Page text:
REPORT & RECOMMENDATION
BERNARDO P. VELASCO, Magistrate Judge.
Pending before the Court is Defendants' Motion to Dismiss (Doc. 14). Plaintiff has filed a Response (Doc. 15) and Defendants have filed a Reply (Doc. 16). For the following reasons, the Magistrate Judge recommends that the District Court grant Defendants' Motion to Dismiss (Doc. 14).
I. FACTUAL & PROCEDURAL BACKGROUND
On August 17, 2012, Defendants removed this matter from state court. (Doc. 1). Plaintiff alleges two causes of action. In Count One, Plaintiff alleges that on approximately June 1, 2006, she and her now-deceased husband executed a Promissory Note ("Note") made payable to Homefield Financial, Inc., and also executed a Deed of Trust ("DOT") in which Homefield Financial, Inc., was named as Lender, and Zen Title was designated as Trustee. (Complaint, ¶¶II-III (Doc. 1-2)). Under the DOT, Mortgage Electronic Registration Systems, Inc. ("MERS"), which was "acting solely as a nominee for Lender and Lender's successors and assignees", was named as beneficiary. (Complaint, Exh. B; see also Complaint, ¶IV). Plaintiff alleges that thereafter, the Note and DOT were acquired by Fannie Mae. (Complaint, at ¶V). On approximately March 8, 2012, an Assignment of the DOT to Bank of America ("BOA") "was made by MERS by a person whose name is Jeannine Abramoff, an assistant Secretary of MERS, and recorded... on March 16, 2012." ( Id. at ¶VI). Plaintiff further alleges that she is "informed and thus believes..." that Ms. Abramoff was not an employee of MERS and did not have authority to execute such assignment. ( Id. ).
Plaintiff also alleges that on approximately March 20, 2012, "a Corporation Assignment of [DOT]... was made by Anthony Cannon as [A]ssistant Secretary of MERS and recorded...." ( Id. at ¶VII). According to Plaintiff, Mr. Cannon was not an employee or officer of MERS and did not have authority to execute such assignment. ( Id. ). Additionally, on March 20, 2012, Defendant BOA executed a Substitution of Trustee appointing Defendant ReconTrust Company ("ReconTrust") Successor Trustee. ( See Complaint, Exh. F; see also Complaint, ¶VIII).
Plaintiff alleges that because neither Defendant BOA nor Defendant ReconTrust hold the Note, they lack authority to enforce the provisions of the DOT. (Complaint, ¶X).
In Count Two, Plaintiff alleges that state legislation granting "private parties the power to foreclosure security instrument [sic] without judicial oversight" violates the "First and Fourteenth Amendments..." of the U.S. Constitution, and Article 2, section 4, of the Arizona Constitution. ( Id. at ¶¶ XII-XIII).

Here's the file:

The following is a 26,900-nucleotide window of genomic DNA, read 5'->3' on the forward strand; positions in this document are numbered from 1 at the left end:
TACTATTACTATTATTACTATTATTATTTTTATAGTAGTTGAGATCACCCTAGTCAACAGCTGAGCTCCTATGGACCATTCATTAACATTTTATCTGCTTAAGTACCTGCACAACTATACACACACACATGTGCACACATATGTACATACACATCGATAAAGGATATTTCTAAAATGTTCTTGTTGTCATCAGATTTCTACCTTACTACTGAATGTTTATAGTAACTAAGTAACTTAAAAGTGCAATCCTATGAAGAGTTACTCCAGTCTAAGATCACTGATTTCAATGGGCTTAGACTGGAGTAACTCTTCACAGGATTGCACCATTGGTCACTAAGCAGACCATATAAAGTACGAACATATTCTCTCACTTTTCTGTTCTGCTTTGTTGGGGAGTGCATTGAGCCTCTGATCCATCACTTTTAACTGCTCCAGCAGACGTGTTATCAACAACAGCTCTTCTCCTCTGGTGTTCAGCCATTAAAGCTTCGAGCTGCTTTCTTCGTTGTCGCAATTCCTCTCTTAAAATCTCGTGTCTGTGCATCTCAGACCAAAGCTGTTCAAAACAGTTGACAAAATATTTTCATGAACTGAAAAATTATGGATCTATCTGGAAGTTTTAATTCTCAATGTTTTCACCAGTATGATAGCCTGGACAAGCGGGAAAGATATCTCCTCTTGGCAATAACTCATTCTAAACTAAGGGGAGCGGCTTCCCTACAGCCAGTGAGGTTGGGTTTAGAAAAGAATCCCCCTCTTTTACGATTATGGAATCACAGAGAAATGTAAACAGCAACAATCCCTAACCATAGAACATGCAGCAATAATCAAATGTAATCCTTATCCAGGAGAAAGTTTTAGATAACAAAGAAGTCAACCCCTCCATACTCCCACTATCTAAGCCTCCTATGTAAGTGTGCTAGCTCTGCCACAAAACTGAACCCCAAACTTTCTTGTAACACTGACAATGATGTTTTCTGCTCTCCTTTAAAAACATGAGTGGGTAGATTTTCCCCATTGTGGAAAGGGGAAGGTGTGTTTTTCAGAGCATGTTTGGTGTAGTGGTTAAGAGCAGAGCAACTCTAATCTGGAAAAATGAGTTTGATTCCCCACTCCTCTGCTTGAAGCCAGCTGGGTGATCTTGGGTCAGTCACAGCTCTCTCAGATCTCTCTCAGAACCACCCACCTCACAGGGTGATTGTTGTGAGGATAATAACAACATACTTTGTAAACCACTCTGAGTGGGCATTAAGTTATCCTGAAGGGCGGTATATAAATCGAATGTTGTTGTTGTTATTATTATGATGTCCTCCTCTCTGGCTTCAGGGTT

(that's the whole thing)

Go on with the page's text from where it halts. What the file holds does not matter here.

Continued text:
Plaintiff requests that the Court enjoin Defendants from enforcing the DOT by Trustee Sale, and that the Court declare Title 33, Chapter 6.1, Article 1, unconstitutional. ( Id. at ¶XIII).
Defendants contend that there is no dispute that when Plaintiff signed the loan documents, she agreed foreclosure would be the consequence of default. Defendants assert that Plaintiff indisputably defaulted. (Motion, p. 2). According to Defendants, although Defendant ReconTrust recorded a Notice of Sale for August 15, 2012, no sale has occurred. ( Id. ). Defendants seek dismissal of this action pursuant to Fed.R.Civ.P. 12(b) for failure to state a claim.
"To survive a motion to dismiss [under Fed.R.Civ.P. 12(b)(6)], a complaint must contain sufficient factual matter, accepted as true, to state a claim to relief that is plausible on its face;' that is, plaintiff must plead[ ] factual content that allows the court to draw the reasonable inference that the defendant is liable for the misconduct alleged.'" Telasaurus VPC, LLC. v. Power, 623 F.3d 998, 1003 (9th Cir. 2010), cert. denied, ___ U.S. ___ , 132 S.Ct. 95 (2011), ( quoting Ashcroft v. Iqbal, 556 U.S. 662, 678 (2009)); see also Moss v. United States Secret Serv., 572 F.3d 962, 969 (9th Cir. 2009) (to defeat a motion to dismiss, the "non-conclusory factual content, ' and reasonable inferences from that content, must be plausibly suggestive of a claim entitling the plaintiff to relief."). Dismissal under Rule 12(b)(6) "can be based on the lack of a cognizable legal theory or the absence of sufficient facts alleged under a cognizable legal theory." Balistreri v. Pacifica Police Dep't., 901 F.2d 696, 699 (9th Cir. 1990), abrogated on other grounds by Bell Atl. Corp. v. Twombly, 530 U.S. 544 (2007).
"[T]he tenet that a court must accept as true all of the allegations contained in a complaint..." does not apply to legal conclusions. Iqbal, 556 U.S. at 678; see also Telasaurus, 623 F.3d. at 1003 (pleadings that are no more than legal conclusions "are not entitled to the assumption of truth.'") ( quoting Iqbal, 556 U.S. at 679). Thus, "[t]hreadbare recitals of the elements of a cause of action, supported by mere conclusory statements, do not suffice." Iqbal, 556 U.S. at 678. Moreover, the court "cannot assume any facts necessary to [the plaintiffs']... claim that they have not alleged." Jack Russell Terrier Network of Northern Calif. v. American Kennel Club, Inc., 407 F.3d 1027, 1035 (9th Cir. 2005).
However, the court will assume "well-pleaded factual allegations, '... to be true, and then determine whether they plausibly give rise to an entitlement to relief.'" Telasaurus, 623 F.3d. at 1003 ( quoting Iqbal, 556 U.S. at 679); see also Iqbal, 556 U.S. at 678 ("A claim has facial plausibility when the plaintiff pleads factual content that allows the court to draw the reasonable inference that the defendant is liable for the misconduct alleged."). "The plausibility standard is not akin to a probability requirement, ' but it asks for more than a sheer possibility that a defendant has acted unlawfully." Iqbal, 556 U.S. at 678. Determining plausibility is a "context-specific task..." that requires the court to "draw on ...